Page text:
FROM THE ARCHIVES: There’s gold in them thar hills
When it comes to seeking gold, California had its 49ers and Greenville had its 72ers.
A mini-gold rush in Greenville was sparked 40 years ago this month when The Daily News reported, “There’s gold in them thar hills — but Penny Tiffany, 15, isn’t saying where. Somewhere along Flat River, on a hill, she found a $20 gold piece.”
It soon became known that Tiffany found the 1876 coin at an excavation site at Congress and Clay streets where a crew was laying cables for Michigan Bell. The coin was in “mint condition, undented, unscratched, unworn,” the newspaper reported.
“Rumors began to circulate, and wire services and metropolitan newspapers picked up the story,” The Daily News said four days later.
Gold seekers descended on the site from all over the state, bringing shovels and screens to dig and sift the soil. The amount of gold found was impossible to ascertain. Many people didn’t talk about their finds.
A week later The Daily News reported, “Speculation about where the coins came from is a popular subject today.
“Generally, most feel they must have been sealed in an air tight container of some kind, because they are shiny new. All of the coins reported so far have been in near mint condition.
“The popular belief is that someone had started a collection, properly sealing the coins, and it was lost, somehow, in the dump that once existed at the location.
“When Michigan Bell workers were digging, they burst the container, spilling the coins in the soft ground. Thus the scattering of the coins.
“Dates on the coins range from 1800 upwards, with many in the 1850s and 60s, according to the finders.”
After a few weeks there were no more coins to be found, the Michigan Bell crew completed its work and the hole was filled in.
Daily News reporter Delores Major summed up the situation a couple months later in a story headlined “Greenville’s goldfield now mostly a memory.”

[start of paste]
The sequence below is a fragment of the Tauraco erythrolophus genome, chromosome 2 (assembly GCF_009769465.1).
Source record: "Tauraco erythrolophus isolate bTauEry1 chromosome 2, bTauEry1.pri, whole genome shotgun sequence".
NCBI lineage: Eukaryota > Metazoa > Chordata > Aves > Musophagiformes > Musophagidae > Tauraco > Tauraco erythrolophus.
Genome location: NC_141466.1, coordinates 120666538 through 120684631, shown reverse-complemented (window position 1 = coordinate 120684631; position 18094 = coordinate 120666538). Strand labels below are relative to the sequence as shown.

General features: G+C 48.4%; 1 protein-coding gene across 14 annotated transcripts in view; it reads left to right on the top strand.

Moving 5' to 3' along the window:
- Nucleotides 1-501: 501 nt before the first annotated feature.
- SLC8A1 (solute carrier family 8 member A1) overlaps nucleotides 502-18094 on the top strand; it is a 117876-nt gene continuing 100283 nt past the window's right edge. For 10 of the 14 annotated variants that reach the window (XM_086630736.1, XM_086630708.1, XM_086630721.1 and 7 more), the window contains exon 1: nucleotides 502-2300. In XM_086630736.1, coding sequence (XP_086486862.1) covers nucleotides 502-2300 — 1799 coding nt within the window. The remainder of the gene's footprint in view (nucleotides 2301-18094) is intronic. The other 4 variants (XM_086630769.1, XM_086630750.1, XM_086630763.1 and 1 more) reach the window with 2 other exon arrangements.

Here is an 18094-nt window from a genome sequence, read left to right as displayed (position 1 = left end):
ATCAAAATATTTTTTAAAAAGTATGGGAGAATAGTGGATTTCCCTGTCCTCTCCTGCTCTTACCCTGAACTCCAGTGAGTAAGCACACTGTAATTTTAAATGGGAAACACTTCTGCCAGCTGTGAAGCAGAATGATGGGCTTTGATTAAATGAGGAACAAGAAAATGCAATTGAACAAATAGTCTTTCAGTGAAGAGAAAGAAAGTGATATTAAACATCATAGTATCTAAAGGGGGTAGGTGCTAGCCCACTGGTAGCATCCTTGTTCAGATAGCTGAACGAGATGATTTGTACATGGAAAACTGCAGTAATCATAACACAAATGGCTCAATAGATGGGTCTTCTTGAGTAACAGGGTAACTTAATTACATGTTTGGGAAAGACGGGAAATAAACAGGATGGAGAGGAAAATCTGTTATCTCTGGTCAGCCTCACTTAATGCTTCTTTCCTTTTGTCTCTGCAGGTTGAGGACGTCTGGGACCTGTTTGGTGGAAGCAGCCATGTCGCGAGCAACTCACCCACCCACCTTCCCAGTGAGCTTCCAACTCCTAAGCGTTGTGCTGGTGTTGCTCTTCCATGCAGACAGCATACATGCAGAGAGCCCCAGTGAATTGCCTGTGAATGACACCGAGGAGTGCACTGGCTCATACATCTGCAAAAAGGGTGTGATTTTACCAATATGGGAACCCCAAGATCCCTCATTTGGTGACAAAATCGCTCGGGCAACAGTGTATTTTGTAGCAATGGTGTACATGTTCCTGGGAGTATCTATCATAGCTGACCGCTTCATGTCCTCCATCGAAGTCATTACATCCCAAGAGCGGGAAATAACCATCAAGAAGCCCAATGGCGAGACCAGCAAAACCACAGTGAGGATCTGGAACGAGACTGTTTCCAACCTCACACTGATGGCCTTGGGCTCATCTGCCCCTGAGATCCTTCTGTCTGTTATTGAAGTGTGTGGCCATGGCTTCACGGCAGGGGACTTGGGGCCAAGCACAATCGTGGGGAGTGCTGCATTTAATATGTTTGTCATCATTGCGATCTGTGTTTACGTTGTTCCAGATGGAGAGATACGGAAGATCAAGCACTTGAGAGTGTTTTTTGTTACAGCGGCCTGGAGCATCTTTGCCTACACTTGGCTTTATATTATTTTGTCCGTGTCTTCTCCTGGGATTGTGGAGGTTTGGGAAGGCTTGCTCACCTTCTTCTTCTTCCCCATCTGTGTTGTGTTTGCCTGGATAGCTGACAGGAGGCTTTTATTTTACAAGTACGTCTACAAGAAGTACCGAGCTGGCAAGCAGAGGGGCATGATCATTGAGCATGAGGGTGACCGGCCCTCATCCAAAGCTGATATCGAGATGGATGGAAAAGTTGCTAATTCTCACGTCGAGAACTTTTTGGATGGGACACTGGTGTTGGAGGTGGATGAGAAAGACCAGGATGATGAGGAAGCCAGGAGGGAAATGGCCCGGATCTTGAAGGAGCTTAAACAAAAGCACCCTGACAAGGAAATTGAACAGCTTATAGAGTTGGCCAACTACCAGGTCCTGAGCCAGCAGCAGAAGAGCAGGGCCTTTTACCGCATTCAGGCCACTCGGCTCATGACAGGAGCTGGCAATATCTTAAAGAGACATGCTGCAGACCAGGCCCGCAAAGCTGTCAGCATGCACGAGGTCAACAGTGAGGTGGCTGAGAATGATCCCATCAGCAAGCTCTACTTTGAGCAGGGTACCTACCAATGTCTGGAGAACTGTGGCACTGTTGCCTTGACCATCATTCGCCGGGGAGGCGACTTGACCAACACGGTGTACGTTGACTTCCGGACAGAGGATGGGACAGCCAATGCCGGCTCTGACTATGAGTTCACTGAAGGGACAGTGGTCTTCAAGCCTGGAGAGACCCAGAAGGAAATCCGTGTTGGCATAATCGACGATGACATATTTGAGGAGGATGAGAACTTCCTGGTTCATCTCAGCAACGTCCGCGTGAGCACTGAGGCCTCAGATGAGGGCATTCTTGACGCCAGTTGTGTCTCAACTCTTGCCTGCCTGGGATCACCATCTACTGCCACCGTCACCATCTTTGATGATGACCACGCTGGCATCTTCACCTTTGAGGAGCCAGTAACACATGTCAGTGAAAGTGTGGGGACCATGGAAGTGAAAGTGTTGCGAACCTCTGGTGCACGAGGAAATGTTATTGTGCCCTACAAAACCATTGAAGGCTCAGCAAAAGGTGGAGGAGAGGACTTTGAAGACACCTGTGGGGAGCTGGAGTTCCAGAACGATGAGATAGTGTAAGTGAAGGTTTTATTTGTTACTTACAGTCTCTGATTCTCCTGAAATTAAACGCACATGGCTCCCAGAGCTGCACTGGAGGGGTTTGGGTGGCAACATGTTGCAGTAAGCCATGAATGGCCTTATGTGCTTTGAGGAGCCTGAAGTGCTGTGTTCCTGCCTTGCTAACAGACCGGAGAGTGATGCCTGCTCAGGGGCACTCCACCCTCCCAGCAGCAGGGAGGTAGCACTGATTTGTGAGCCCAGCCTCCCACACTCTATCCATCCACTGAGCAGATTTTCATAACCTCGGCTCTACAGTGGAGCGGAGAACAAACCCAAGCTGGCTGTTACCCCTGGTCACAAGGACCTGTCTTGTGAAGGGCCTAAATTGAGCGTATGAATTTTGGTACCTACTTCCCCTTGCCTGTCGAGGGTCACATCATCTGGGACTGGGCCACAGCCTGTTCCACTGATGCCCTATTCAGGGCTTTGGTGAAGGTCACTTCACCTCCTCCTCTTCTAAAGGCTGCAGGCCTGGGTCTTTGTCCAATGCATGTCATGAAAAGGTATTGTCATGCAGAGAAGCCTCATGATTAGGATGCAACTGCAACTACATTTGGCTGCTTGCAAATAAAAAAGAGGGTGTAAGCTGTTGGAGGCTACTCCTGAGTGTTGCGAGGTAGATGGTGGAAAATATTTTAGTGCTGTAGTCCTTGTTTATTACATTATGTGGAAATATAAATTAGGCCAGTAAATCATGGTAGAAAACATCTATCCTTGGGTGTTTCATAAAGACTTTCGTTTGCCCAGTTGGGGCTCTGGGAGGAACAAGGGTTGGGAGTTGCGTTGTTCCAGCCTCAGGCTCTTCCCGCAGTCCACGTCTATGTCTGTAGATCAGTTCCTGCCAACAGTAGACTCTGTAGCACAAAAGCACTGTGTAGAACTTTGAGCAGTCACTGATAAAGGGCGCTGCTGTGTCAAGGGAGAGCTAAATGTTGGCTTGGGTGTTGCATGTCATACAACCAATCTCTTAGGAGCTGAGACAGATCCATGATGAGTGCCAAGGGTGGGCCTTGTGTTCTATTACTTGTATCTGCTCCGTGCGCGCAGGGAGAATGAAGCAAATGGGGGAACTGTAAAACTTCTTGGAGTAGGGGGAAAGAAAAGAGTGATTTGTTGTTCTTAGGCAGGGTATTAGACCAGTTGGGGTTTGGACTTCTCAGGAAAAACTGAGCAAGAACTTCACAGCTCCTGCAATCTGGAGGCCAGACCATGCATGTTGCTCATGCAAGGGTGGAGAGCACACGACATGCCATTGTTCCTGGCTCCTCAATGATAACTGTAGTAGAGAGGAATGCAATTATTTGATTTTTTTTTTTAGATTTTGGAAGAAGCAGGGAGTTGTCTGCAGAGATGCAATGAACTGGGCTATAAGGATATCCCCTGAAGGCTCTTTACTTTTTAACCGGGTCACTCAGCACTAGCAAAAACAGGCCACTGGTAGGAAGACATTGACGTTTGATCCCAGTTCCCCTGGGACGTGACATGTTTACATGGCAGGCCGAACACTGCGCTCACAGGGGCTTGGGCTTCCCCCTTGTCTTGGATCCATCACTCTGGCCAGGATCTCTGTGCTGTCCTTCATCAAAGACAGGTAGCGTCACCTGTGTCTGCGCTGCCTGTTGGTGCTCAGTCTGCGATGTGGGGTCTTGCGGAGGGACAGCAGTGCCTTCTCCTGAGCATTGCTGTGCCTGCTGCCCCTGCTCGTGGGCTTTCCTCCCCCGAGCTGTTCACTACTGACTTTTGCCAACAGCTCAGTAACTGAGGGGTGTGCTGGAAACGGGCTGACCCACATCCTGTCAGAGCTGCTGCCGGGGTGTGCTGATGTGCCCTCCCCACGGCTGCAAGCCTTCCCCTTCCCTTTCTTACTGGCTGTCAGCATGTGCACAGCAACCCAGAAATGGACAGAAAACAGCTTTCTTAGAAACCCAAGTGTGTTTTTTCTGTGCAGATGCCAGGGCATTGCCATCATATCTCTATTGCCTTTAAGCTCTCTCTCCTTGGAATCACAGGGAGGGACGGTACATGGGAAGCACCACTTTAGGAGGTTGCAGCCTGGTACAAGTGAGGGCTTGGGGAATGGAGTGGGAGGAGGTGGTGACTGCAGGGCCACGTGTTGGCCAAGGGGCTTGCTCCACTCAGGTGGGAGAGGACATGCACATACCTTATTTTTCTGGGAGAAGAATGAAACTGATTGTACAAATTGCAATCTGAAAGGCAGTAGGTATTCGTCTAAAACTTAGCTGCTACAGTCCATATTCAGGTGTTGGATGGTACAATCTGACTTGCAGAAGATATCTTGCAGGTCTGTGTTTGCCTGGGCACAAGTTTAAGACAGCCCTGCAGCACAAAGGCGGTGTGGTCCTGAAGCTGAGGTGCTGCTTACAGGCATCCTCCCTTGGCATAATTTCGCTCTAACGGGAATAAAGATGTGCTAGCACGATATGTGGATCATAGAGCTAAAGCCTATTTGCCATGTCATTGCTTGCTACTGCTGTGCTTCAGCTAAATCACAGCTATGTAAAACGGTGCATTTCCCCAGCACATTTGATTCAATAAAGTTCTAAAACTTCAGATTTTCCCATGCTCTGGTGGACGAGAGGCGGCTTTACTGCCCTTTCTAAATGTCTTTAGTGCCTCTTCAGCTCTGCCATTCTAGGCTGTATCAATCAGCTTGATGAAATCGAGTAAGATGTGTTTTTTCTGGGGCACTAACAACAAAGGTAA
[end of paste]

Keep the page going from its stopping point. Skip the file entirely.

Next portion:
“It was a 15-year-old girl by the name of Penny who turned Greenville’s sights to gold. And the site that was once overflowing with people digging and sifting around the clock, is now a leveled patch of land, with pale sprigs of green that will certainly succumb to fall’s frost.
“Penny Tiffany reported the first gold coin found at a site west of Fedders Co. between a set of railroad tracks. But after Penny, it was near impossible keeping track of the coins unearthed in the area.
“Packs of miners, 30 or 40 strong, came during the day, the numbers dwindled at night, but lanterns and flashlights kept the vigil going.
“The glowing reports of gold finds nurtured imaginations and two weeks later there seemed to be more stories than coins.
“— One unnamed person supposedly found 40 $20 gold pieces — $800 face value, but worth thousands of dollars.
“— Another family found 33 gold coins in two days.
“— Rumor had it that one young man discovered a closed box during his diggings, peeked inside and took off leaving his digging equipment in the dust.
“— Overheard in a restaurant was one gray-haired woman who whispered to her companion, ‘They found a chest there, you know.’
“And people had their theories, too, on the origin of the gold.
“Some thought some miser had socked it away, and died without ever telling anyone.
“Others thought it was a gold coin collection sealed in a glass jar that was broken open.
“But knowledge of how the gold got there in the first place is scarce. Digging by The Dally News paid off with the information that the land has been in the hands of railroad companies since 1890.
“The most recent gold coin The Dally News saw was dated 1896. So the only conclusion we can draw is that if the gold was buried together, it must have been after several changes in private ownership, and that would destroy any of the miser theories.
“We stopped at the old goldfields to take a picture, and a passerby summed it up pretty well.
“‘Gee, it was exciting when all those people were here,’ he said. ‘I wonder if they’ll ever find out where it came from. I guess it really doesn’t matter.’”